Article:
Joel Kotkin and Alan Berger assert that the majority of economic and demographic growth in the U.S. takes place in the suburbs
Courtesy Adobe Stock

While the suburbs have not always been able to compete with cities in terms of lifestyle offerings, shifting expectations in recent years have caused many suburban areas to offer more than the typical bedroom community. In addition to quality housing, suburban developments have begun to meet homeowner demand for shopping and entertainment options, safety, and job opportunities as well.

“With the advent of COVID-19, the American suburbs have seen a renewed interest,” says Kheir Al-Kodmany, a professor at the University of Illinois Chicago’s College of Urban Planning and Public Affairs. “After witnessing a generational shift that favors urban living, we see people interested in low-density living again. Applying social distancing and practicing teleworking have demanded larger living spaces and promoted low-density suburban living.”

As part of its analysis of suburbs in the U.S., StorageCafé sought to identify the suburbs that struck the best balance between the coveted suburban atmosphere and the benefits of big-city living. Suburbs, defined as areas with populations between 10,000 and 100,000, were ranked based on a number of criteria, including the local median household income, housing affordability index, local employment opportunities, population density, public school rankings, the number of retail stores and restaurants, and park and recreation area square footage per capita, among other factors.

While quality housing and good schools have been staples of the quintessential suburb, the suburban landscape has undergone a transition and revamp in some locations, adding diversity to the local housing stock through upscale rental apartments, including high-value amenities such as restaurants, entertainment venues, and retail shopping stores, and offering quality jobs at a closer distance. The suburban shift was aided by the work-from-era during the COVID-19 pandemic as many Americans were no longer tied to an on-site job location for their housing.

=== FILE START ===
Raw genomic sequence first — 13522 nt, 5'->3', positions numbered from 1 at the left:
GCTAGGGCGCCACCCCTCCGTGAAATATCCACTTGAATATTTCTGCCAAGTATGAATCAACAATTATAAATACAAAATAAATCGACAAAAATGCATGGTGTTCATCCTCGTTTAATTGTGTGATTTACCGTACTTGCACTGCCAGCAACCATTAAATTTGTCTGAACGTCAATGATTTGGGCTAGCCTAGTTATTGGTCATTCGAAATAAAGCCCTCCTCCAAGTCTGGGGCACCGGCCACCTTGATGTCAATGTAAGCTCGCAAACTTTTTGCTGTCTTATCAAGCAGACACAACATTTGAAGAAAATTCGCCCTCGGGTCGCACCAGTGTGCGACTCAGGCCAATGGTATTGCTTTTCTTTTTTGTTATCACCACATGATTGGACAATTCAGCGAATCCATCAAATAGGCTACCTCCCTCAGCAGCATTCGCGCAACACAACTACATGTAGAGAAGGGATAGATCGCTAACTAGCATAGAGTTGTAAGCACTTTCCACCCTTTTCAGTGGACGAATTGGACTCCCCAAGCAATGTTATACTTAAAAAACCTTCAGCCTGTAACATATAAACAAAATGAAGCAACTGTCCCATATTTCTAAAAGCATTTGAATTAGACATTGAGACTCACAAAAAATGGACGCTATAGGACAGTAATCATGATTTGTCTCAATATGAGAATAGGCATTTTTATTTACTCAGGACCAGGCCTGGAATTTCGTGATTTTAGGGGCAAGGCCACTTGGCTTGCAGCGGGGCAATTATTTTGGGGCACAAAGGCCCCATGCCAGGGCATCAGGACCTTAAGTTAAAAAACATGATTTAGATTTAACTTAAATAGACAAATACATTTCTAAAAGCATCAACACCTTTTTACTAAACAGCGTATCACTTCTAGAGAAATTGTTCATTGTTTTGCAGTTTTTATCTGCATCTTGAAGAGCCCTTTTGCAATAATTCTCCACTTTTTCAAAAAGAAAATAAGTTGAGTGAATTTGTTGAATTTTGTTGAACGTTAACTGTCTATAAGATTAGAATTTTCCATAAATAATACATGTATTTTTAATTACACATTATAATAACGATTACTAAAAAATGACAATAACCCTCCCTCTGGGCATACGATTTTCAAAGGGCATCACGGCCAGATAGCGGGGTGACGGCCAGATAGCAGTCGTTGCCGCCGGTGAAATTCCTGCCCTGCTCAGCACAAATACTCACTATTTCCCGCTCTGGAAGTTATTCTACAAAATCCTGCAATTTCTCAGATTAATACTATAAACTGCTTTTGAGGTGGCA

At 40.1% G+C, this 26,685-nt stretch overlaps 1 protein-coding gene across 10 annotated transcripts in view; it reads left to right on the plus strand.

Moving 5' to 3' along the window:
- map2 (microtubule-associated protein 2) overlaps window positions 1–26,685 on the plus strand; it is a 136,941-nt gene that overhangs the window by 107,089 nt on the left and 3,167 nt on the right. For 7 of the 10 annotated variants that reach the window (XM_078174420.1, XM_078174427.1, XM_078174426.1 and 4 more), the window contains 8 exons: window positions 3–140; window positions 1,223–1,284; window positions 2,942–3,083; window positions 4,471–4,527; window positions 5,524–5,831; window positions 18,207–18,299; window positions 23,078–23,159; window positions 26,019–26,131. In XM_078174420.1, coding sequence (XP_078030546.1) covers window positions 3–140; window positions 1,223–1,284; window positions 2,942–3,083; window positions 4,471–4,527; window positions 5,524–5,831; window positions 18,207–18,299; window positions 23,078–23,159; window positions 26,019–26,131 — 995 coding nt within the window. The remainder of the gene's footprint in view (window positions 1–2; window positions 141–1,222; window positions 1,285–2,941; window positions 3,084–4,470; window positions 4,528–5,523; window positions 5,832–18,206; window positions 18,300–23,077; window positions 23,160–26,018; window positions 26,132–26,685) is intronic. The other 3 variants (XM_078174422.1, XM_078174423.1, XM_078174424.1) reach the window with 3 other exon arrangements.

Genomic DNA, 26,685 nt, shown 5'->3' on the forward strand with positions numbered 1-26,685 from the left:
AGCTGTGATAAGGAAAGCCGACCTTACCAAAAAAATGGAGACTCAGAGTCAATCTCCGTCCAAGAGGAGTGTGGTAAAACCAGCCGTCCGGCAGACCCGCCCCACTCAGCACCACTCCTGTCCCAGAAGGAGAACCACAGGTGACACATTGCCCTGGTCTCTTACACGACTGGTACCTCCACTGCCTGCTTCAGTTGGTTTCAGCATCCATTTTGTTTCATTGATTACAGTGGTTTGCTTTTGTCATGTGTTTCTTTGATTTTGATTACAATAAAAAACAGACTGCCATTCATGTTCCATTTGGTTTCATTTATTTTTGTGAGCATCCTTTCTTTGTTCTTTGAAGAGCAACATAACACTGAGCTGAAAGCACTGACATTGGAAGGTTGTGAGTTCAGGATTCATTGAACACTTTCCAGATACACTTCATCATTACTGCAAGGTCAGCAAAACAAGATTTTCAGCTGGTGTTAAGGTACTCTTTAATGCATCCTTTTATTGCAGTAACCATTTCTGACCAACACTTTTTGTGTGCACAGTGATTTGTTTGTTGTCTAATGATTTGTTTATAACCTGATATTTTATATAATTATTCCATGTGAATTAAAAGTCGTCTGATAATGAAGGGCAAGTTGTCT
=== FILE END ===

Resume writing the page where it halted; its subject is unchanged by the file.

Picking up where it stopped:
StorageCafé identified Southlake, Texas, as the best suburb for Americans seeking an urban feel. The suburb has the highest median household income among analyzed suburbs at $240,200 per year, and the community boasts about 6.5 retails per 1,000 residents, twice as many as the average suburb. The Southlake public school system is also one of the best rated in the nation, with two area elementary schools making the U.S. News and World Report’s list for best schools in Texas. The community has access to 10 health care and social assistance establishments per 1,000 residents and offers approximately 577 square feet of park space per person. The Dallas area also placed six other suburban areas in StorageCafé’s top 100.

The Chicago metro area placed three, Lake Forest, Highland Park, and Geneva, in the top four suburbs for city-like living, according to StorageCafé. In addition to its presence in the top four, Chicagoland placed 21 suburbs in StorageCafe’s top 100 suburbs for urban living. Calabasas, California; Burr Ridge, Illinois; Oakland, New Jersey; Brentwood, Tennessee; Northbrook, Illinois; and Garden City, New York, round out the top 10 suburbs for city living.

“Suburban real estate data reveals a considerable increase in suburban home sales and prices,” says Al-Kodmany. “For example, home prices in Burr Ridge were increased by 20% on average. After a constant decrease in home prices in this suburb for the past four to five years, the prices shot up surprisingly last year. Despite the aging housing stock in that area, demand increased.”

According to StorageCafé, some of the top suburbs on its ranking are places where individuals make the most money, which helps support the lifestyles now associated with city-like suburban areas. The average household income in the top 20 suburbs is roughly $139,000, more than 80% greater than the average income of the typical suburban household ($76,250).

Although the short term has seen a lot of pandemic-related outmigration to the suburbs as urbanites seek larger homes with more space (thereby driving up sale prices), the longer-term shift in American suburbs has been one of transition, and many (particularly inner ring suburbs) are coming to represent the urban core demographically, economically, and politically,” says Stephan Schmidt, associate professor at Cornell University’s College of Architecture, Art, and Planning. “While this means an aging housing stock, greater poverty, and income inequality, it also means demographic diversity, more mixed-use development, higher densities and with that more transportation options and walkable communities, and better urban design and public space provision.”